30% OFF Blowout SALE for the 4th of July weekend, discount automatically added at checkout! 30% off sale ends at midnight central time 7/5/2020
Please expect shipping delays due to Covid-19! All orders will ship ASAP but USPS is severly delayed in certain areas.
0 Cart
Added to Cart
    You have items in your cart
    You have 1 item in your cart
    Total
    Check Out Continue Shopping

    News — Humidity control for art

    Proper Storage of Artwork and Limited Edition Posters

    Proper Storage of Artwork and Limited Edition Posters

    When buying limited edition concert posters, movie posters or art prints one of the biggest things to look out for is how the seller stores their artwork.  There's a lot of different opinions out there on how to best store art however one thing all collectors agree on is flat storage.  We've outlined some of the most important factors to keep in mind when storing a piece of art and a few tools to help you keep your work safe for years to come. 

    • FLAT STORAGE - When ordering limited edition posters and artwork it commonly arrives rolled in a tube.  Make sure to unroll your poster and keep it stored flat, not rolled up in the tube for long term storage.  Tubes are a great way to protect your posters for shipping or short term storage.  Keeping a poster rolled up long term can cause damage to the ink and will also make it incredibly difficult to unroll when it comes time to framing.   Once your work is flattened out and ready to store we recommend putting it in a flat file, presentation binder or portfolio.  We use all of the above however the majority of our collection is stored in mylar sleeves, inside of flat files.  
    • TEMPERATURE CONTROL - Do not store your posters or artwork in extreme heat or cold.  This means no, to places like unfinished basements or garages.  The big killer when it comes to temperature is fluctuation.  You don't want temperatures drastically different over the course of 24 hours.  Keep a nice cool temp, we store all of our artwork 65-70 degrees Fahrenheit year round. 
    • HUMIDITY CONTROL - One of the most overlooked factors or properly storing artwork is humidity control.  If you've ever been to an estate sale or auction you'll find a lot of collections in the basement due to storage and space constraints.  We advise against basements as their prone to flooding and have very high humidity levels.  Make sure that you store your your collection away from windows, doors, vents, ceiling fans and exterior walls, elevated off the ground and in relatively low humidity.  High humidity can cause mold damage and excessive fluctuations in humidity can cause cracking in the paints/ink.  We store our collection at 45-50% RH.  Above 70% RH you will see growth of mold and bacteria.  Let your newly shipped artwork sit a day or two before opening so it can acclimate to the humidity.  You can find a good quality dehumidifier from Home Depot for around $200 and it will protect your collection on those rainy days.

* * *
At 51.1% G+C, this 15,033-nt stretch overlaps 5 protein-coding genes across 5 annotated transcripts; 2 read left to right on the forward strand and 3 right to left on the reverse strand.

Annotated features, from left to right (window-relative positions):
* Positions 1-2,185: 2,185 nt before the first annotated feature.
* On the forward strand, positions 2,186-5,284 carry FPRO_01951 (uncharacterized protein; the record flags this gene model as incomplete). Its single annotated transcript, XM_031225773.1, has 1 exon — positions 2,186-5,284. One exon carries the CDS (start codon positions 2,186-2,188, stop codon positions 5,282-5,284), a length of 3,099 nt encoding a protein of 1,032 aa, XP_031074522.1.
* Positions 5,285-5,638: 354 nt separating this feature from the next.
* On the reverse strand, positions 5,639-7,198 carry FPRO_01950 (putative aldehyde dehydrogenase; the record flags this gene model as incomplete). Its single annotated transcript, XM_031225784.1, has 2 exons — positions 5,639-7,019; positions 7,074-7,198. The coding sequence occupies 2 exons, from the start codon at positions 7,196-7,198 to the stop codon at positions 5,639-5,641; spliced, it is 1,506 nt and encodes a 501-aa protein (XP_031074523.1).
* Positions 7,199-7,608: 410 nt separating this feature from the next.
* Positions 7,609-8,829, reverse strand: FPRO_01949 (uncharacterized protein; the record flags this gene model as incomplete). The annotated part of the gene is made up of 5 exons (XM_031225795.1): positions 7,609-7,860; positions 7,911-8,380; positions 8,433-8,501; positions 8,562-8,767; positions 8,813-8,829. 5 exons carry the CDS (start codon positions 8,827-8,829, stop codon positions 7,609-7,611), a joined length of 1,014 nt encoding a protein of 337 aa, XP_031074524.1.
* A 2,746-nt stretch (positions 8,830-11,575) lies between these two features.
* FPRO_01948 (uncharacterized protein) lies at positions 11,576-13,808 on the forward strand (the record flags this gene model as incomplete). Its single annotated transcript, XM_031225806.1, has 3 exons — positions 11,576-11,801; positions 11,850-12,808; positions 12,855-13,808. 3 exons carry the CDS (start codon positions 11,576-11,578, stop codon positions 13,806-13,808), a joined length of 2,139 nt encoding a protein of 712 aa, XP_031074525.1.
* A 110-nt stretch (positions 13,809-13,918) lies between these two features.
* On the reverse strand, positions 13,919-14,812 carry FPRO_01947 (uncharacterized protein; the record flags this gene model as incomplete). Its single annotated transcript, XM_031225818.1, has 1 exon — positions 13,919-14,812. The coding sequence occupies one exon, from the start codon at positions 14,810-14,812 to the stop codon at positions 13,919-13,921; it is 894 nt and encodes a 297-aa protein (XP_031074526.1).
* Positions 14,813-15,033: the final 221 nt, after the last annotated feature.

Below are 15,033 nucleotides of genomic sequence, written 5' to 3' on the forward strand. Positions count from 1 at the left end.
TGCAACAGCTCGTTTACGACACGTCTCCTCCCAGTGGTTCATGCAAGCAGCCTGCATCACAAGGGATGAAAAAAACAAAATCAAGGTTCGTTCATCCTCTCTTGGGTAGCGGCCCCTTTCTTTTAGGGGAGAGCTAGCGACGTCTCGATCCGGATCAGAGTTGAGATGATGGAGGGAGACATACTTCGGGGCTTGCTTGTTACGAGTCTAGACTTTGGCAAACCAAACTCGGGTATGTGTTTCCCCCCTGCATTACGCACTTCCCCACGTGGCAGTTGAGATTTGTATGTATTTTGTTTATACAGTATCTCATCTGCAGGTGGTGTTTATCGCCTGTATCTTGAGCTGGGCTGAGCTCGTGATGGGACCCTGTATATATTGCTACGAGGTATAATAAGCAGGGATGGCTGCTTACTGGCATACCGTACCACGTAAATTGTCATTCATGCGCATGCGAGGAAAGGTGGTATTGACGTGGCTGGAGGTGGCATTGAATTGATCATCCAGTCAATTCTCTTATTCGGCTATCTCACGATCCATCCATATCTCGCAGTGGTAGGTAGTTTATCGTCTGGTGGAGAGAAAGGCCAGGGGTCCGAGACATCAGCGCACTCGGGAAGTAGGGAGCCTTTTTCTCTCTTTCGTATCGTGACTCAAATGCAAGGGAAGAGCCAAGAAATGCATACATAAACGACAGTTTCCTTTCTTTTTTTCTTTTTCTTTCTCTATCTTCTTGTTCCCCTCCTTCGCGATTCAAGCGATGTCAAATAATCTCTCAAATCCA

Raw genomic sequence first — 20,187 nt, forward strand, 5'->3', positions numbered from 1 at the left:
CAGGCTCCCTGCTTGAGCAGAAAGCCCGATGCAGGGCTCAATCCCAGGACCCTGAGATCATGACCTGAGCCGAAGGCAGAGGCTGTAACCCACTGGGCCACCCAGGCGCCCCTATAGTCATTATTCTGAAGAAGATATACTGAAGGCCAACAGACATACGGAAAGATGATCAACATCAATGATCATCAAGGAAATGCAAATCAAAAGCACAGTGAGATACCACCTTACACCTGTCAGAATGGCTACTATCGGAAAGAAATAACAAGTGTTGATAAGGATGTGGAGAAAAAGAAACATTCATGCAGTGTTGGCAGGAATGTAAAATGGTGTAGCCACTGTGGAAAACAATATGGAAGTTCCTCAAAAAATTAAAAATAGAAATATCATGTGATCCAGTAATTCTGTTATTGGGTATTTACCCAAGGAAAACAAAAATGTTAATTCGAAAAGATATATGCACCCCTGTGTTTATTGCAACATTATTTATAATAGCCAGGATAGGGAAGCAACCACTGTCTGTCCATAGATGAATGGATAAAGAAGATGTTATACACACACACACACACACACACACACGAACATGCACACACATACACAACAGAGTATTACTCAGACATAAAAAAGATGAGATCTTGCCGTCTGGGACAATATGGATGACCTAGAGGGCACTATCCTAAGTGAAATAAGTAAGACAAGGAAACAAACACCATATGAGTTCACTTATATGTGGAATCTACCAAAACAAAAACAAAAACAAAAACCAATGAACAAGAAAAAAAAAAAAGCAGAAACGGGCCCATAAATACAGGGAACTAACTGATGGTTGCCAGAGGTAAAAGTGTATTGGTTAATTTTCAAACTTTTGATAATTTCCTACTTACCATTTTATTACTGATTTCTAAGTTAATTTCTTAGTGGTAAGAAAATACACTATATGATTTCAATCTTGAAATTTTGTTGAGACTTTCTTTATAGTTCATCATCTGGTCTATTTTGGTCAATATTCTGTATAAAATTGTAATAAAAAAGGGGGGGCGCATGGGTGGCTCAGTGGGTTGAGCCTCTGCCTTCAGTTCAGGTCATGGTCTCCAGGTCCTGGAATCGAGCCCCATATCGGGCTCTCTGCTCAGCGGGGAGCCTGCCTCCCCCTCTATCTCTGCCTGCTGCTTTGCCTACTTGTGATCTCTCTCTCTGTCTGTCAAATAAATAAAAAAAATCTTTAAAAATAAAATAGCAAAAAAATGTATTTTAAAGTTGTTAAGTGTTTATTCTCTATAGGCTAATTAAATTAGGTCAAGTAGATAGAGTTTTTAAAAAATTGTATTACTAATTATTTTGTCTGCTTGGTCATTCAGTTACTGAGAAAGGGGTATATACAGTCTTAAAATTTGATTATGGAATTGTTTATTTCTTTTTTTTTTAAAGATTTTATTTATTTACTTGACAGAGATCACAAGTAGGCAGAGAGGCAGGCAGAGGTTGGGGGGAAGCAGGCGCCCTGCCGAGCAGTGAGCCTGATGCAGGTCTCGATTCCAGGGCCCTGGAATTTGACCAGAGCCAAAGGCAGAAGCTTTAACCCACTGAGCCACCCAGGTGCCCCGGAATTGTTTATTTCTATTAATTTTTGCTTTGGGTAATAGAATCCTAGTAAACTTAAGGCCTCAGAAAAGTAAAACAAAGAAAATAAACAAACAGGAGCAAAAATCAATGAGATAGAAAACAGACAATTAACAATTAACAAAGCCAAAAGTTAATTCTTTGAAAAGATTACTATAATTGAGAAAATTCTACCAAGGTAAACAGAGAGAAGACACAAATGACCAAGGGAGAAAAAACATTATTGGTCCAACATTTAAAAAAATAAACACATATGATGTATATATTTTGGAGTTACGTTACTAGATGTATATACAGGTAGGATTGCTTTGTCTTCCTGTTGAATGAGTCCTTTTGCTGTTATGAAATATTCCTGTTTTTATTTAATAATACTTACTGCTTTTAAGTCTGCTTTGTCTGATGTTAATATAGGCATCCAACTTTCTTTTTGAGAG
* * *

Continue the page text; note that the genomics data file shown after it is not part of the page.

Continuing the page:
• SMOKE - This one is a no-brainer but often overlooked when buying a cheap print on eBay or Craigslist, smoke can cause a lot of damage to posters and prints.  Amateur and casual collectors won't think about the damage smoke can cause to posters or artwork but over time you'll notice major discoloration to the paper and ink.  Our posters are all stored in a 100% smoke free environment.  This includes ALL types of smoke such as cigarettes, pot, incense, cooking etc...
    • CLEAN - Make sure when storing your artwork to keep it in a clean area free of dirt and dust.  A garage and or basement are areas that have lots of dust and dirt.  Not only can the dust and dirt particles rub off on your posters in storage, it can get on your hands and clothes which will end up on your artwork when handling.  Replace the filter in your HVAC unit every 4-6 weeks and for best results run an air purifier as well.  For very expensive archival pieces a pair of white cotton gloves are best to avoid transferring oil, dirt and fingerprints.  If you're not willing to go that far, a good hand washing will go a long way.
    • FLAT FILE - Flat files are a great way to store a large volume of work.  Flat files are large cabinets capable of, you guessed it, storing things flat! Check out your local Craigslist or Offer Up listings for good quality flat files.
    • MYLAR - When storing valuable artwork long term mylar is the way to go.  Mylar sleeves can be readily found online and are a great way to preserve your favorite prints for years to come.  While a bit pricey, you'll be taking the same precaution as the high end collectors and museums.  A great resource for mylar bags: Bags Unlimited
    • ACID FREE - Anytime you're framing or storing prints make sure to choose acid free materials.  An acid free tape or acid free backboard will insure you do not have acid from the mat board bleed through and stain your artwork.  If you're in our hometown of Chicago, IL we recommend Jackson Junge for all of your framing needs.  They also have an amazing gallery of original contemporary and modern art work. 

    Remember, you don't have to buy from us but make sure you buy from a seller that properly stores their work!